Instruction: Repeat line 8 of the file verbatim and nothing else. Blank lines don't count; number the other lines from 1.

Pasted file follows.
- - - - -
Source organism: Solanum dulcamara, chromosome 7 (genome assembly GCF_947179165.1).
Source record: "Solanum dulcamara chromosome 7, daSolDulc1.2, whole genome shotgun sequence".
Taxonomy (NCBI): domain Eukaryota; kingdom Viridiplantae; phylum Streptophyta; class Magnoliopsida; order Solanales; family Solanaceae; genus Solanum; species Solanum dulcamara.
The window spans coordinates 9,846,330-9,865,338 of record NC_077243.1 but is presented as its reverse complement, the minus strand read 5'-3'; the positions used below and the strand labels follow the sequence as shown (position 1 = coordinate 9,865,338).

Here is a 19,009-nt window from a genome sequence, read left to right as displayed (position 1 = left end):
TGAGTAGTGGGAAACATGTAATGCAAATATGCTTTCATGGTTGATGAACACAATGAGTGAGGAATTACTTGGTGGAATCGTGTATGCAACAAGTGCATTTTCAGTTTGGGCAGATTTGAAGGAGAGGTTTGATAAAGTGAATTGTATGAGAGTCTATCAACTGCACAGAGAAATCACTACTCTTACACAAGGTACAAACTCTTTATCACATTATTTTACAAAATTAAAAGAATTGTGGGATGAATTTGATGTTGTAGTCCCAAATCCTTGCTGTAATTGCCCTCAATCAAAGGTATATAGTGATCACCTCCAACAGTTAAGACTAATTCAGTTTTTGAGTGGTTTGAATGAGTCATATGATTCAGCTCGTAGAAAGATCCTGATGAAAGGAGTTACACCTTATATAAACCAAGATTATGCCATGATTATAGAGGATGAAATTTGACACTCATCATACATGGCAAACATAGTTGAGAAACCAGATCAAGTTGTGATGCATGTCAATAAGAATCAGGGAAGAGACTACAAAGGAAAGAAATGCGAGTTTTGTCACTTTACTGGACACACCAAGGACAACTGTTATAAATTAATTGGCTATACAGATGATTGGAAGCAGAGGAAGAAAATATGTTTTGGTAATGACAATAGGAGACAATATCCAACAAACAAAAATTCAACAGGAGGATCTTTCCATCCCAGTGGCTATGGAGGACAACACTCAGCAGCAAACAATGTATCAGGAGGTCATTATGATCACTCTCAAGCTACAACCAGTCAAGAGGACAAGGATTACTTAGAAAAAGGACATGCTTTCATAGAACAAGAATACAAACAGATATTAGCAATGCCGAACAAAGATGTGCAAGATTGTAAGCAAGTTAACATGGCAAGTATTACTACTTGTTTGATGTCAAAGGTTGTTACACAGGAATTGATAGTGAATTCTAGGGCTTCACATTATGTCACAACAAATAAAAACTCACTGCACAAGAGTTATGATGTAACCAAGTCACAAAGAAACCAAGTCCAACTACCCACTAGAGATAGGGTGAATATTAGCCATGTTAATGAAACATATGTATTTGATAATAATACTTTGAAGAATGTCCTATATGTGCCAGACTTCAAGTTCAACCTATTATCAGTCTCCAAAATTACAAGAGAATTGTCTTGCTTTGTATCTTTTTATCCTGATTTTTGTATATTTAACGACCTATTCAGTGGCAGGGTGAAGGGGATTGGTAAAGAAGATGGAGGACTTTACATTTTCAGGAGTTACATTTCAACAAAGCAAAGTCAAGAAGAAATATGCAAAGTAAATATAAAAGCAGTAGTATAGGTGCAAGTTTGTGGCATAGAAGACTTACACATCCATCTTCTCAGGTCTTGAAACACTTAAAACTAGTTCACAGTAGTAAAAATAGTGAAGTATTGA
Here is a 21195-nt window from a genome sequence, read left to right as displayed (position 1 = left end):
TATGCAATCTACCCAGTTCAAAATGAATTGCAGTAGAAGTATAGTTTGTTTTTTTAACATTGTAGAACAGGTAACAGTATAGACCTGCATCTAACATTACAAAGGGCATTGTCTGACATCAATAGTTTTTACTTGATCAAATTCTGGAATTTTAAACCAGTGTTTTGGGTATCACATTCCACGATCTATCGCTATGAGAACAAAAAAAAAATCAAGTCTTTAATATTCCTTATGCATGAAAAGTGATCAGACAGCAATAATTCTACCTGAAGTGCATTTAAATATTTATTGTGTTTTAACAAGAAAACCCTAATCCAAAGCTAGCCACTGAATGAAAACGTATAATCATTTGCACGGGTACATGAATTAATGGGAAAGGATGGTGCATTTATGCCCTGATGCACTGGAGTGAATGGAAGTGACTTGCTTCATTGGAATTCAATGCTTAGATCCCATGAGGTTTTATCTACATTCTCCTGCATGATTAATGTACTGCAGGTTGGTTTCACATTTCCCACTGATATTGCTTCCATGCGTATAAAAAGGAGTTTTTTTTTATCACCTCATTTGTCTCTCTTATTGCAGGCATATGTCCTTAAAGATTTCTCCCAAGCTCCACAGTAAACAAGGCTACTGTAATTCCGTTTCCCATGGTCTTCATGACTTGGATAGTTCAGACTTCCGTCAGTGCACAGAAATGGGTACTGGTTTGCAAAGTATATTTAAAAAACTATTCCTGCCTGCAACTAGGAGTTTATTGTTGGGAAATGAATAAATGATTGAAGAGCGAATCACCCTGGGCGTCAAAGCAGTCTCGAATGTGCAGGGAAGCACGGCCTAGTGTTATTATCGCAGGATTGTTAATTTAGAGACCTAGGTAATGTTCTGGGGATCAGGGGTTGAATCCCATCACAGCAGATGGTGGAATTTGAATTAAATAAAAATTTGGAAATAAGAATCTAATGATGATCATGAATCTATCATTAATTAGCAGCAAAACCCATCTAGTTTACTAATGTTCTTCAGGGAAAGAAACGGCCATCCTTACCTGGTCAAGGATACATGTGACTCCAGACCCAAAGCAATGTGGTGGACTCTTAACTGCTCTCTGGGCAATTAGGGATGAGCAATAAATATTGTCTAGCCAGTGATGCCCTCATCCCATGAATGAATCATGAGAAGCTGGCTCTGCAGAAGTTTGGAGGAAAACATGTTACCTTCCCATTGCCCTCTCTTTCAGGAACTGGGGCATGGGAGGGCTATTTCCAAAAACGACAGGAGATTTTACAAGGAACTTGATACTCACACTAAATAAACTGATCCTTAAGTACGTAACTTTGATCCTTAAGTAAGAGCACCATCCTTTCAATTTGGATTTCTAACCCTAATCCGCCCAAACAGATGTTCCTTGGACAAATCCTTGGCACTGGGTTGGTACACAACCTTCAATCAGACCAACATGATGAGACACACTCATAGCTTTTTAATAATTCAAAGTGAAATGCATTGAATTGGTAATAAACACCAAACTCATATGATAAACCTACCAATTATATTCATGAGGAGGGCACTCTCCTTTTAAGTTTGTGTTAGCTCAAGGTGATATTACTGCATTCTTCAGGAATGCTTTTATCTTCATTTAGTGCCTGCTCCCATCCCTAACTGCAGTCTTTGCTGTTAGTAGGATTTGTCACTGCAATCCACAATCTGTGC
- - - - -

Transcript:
TATGCAATCTACCCAGTTCAAAATGAATTGCAGTAGAAGTATAGTTTGTTTTTTTAACATTGTAGAACAGGTAACAGTATAGACCTGCATCTAACATTACAAAGGGCATTGTCTGACATCAATAGTTTTTACTTGATCAAATTCTGGAATTTTAAACCAGTGTTTTGGGTATCACATTCCACGATCTATCGCTATGAGAACAAAAAAAAAATCAAGTCTTTAATATTCCTTATGCATGAAAAGTGATCAGACAGCAATAATTCTACCTGAAGTGCATTTAAATATTTATTGTGTTTTAACAAGAAAACCCTAATCCAAAGCTAGCCACTGAATGAAAACGTATAATCATTTGCACGGGTACATGAATTAATGGGAAAGGATGGTGCATTTATGCCCTGATGCACTGGAGTGAATGGAAGTGACTTGCTTCATTGGAATTCAATGCTTAGATCCCATGAGGTTTTATCTACATTCTCCTGCATGATTAATGTACTGCAGGTTGGTTTCACATTTCCCACTGATATTGCTTCCATGCGTATAAAAAGGAGTTTTTTTTTATCACCTCATTTGTCTCTCTTATTGCAGGCATATGTCCTTAAAGATTTCTCCCAAGCTCCACAGTAAACAAGGCTACTGTAATTCCGTTTCCCATGGTCTTCATGACTTGGATAGTTCAGACTTCCGTCAGTGCACAGAAATGGGTACTGGTTTGCAAAGTATATTTAAAAAACTATTCCTGCCTGCAACTAGGAGTTTATTGTTGGGAAATGAATAAATGATTGAAGAGCGAATCACCCTGGGCGTCAAAGCAGTCTCGAATGTGCAGGGAAGCACGGCCTAGTGTTATTATCGCAGGATTGTTAATTTAGAGACCTAGGTAATGTTCTGGGGATCAGGGGTTGAATCCCATCACAGCAGATGGTGGAATTTGAATTAAATAAAAATTTGGAAATAAGAATCTAATGATGATCATGAATCTATCATTAATTAGCAGCAAAACCCATCTAGTTTACTAATGTTCTTCAGGGAAAGAAACGGCCATCCTTACCTGGTCAAGGATACATGTGACTCCAGACCCAAAGCAATGTGGTGGACTCTTAACTGCTCTCTGGGCAATTAGGGATGAGCAATAAATATTGTCTAGCCAGTGATGCCCTCATCCCATGAATGAATCATGAGAAGCTGGCTCTGCAGAAGTTTGGAGGAAAACATGTTACCTTCCCATTGCCCTCTCTTTCAGGAACTGGGGCATGGGAGGGCTATTTCCAAAAACGACAGGAGATTTTACAAGGAACTTGATACTCACACTAAATAAACTGATCCTTAAGTACGTAACTTTGATCCTTAAGTAAGAGCACCATCCTTTCAATTTGGATTTCTAACCCTAATCCGCCCAAACAGATGTTCCTTGGACAAATCCTTGGCACTGGGTTGGTACACAACCTTCAATCAGACCAACATGATGAGACACACTCATAGCTTTTTAATAATTCAAAGTGAAATGCATTGAATTGGTAATAAACACCAAACTCATATGATAAACCTACCAATTATATTCATGAGGAGGGCACTCTCCTTTTAAGTTTGTGTTAGCTCAAGGTGATATTACTGCATTCTTCAGGAATGCTTTTATCTTCATTTAGTGCCTGCTCCCATCCCTAACTGCAGTCTTTGCTGTTAGTAGGATTTGTCACTGCAATCCACAATCTGTGC